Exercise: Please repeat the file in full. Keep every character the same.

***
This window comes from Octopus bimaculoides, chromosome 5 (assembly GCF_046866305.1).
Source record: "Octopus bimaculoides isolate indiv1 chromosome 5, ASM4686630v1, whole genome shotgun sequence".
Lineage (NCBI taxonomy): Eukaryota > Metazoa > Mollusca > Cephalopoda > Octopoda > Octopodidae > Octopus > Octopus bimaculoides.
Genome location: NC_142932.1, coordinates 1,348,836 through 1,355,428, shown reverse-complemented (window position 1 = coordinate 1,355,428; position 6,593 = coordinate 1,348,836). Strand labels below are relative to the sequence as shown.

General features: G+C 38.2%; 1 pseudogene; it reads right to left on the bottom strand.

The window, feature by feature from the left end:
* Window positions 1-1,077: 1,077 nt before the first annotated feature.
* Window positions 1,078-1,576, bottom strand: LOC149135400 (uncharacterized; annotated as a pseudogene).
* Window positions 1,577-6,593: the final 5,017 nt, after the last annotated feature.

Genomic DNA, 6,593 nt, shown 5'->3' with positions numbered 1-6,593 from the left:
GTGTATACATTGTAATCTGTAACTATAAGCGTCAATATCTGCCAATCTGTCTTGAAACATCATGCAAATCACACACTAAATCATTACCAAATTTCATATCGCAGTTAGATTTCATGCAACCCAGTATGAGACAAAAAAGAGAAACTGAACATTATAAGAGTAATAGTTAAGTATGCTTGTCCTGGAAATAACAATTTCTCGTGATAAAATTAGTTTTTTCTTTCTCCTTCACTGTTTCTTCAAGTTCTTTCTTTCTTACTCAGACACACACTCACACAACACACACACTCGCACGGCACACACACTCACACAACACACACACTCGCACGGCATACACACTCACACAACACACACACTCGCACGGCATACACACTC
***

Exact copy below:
This window comes from Octopus bimaculoides, chromosome 5 (assembly GCF_046866305.1).
Source record: "Octopus bimaculoides isolate indiv1 chromosome 5, ASM4686630v1, whole genome shotgun sequence".
Lineage (NCBI taxonomy): Eukaryota > Metazoa > Mollusca > Cephalopoda > Octopoda > Octopodidae > Octopus > Octopus bimaculoides.
Genome location: NC_142932.1, coordinates 1,348,836 through 1,355,428, shown reverse-complemented (window position 1 = coordinate 1,355,428; position 6,593 = coordinate 1,348,836). Strand labels below are relative to the sequence as shown.

General features: G+C 38.2%; 1 pseudogene; it reads right to left on the bottom strand.

The window, feature by feature from the left end:
* Window positions 1-1,077: 1,077 nt before the first annotated feature.
* Window positions 1,078-1,576, bottom strand: LOC149135400 (uncharacterized; annotated as a pseudogene).
* Window positions 1,577-6,593: the final 5,017 nt, after the last annotated feature.

Genomic DNA, 6,593 nt, shown 5'->3' with positions numbered 1-6,593 from the left:
GTGTATACATTGTAATCTGTAACTATAAGCGTCAATATCTGCCAATCTGTCTTGAAACATCATGCAAATCACACACTAAATCATTACCAAATTTCATATCGCAGTTAGATTTCATGCAACCCAGTATGAGACAAAAAAGAGAAACTGAACATTATAAGAGTAATAGTTAAGTATGCTTGTCCTGGAAATAACAATTTCTCGTGATAAAATTAGTTTTTTCTTTCTCCTTCACTGTTTCTTCAAGTTCTTTCTTTCTTACTCAGACACACACTCACACAACACACACACTCGCACGGCACACACACTCACACAACACACACACTCGCACGGCATACACACTCACACAACACACACACTCGCACGGCATACACACTC